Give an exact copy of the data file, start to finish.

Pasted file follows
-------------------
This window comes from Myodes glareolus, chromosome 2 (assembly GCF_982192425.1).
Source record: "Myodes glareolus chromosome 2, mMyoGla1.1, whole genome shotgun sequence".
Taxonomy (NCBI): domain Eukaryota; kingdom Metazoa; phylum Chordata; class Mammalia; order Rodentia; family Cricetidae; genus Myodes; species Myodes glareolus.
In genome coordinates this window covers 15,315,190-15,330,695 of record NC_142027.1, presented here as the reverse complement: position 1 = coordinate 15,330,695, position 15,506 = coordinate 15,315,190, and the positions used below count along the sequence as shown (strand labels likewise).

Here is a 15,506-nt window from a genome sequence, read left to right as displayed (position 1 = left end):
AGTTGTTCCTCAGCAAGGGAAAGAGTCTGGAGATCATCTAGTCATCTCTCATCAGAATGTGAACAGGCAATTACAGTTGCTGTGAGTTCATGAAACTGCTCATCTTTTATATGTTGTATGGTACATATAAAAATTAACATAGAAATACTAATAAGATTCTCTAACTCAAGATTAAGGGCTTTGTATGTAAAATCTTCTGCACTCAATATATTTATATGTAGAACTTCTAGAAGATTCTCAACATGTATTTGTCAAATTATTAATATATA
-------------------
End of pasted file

This window comes from Myodes glareolus, chromosome 2 (assembly GCF_982192425.1).
Source record: "Myodes glareolus chromosome 2, mMyoGla1.1, whole genome shotgun sequence".
Taxonomy (NCBI): domain Eukaryota; kingdom Metazoa; phylum Chordata; class Mammalia; order Rodentia; family Cricetidae; genus Myodes; species Myodes glareolus.
In genome coordinates this window covers 15,315,190-15,330,695 of record NC_142027.1, presented here as the reverse complement: position 1 = coordinate 15,330,695, position 15,506 = coordinate 15,315,190, and the positions used below count along the sequence as shown (strand labels likewise).

Here is a 15,506-nt window from a genome sequence, read left to right as displayed (position 1 = left end):
AGTTGTTCCTCAGCAAGGGAAAGAGTCTGGAGATCATCTAGTCATCTCTCATCAGAATGTGAACAGGCAATTACAGTTGCTGTGAGTTCATGAAACTGCTCATCTTTTATATGTTGTATGGTACATATAAAAATTAACATAGAAATACTAATAAGATTCTCTAACTCAAGATTAAGGGCTTTGTATGTAAAATCTTCTGCACTCAATATATTTATATGTAGAACTTCTAGAAGATTCTCAACATGTATTTGTCAAATTATTAATATATA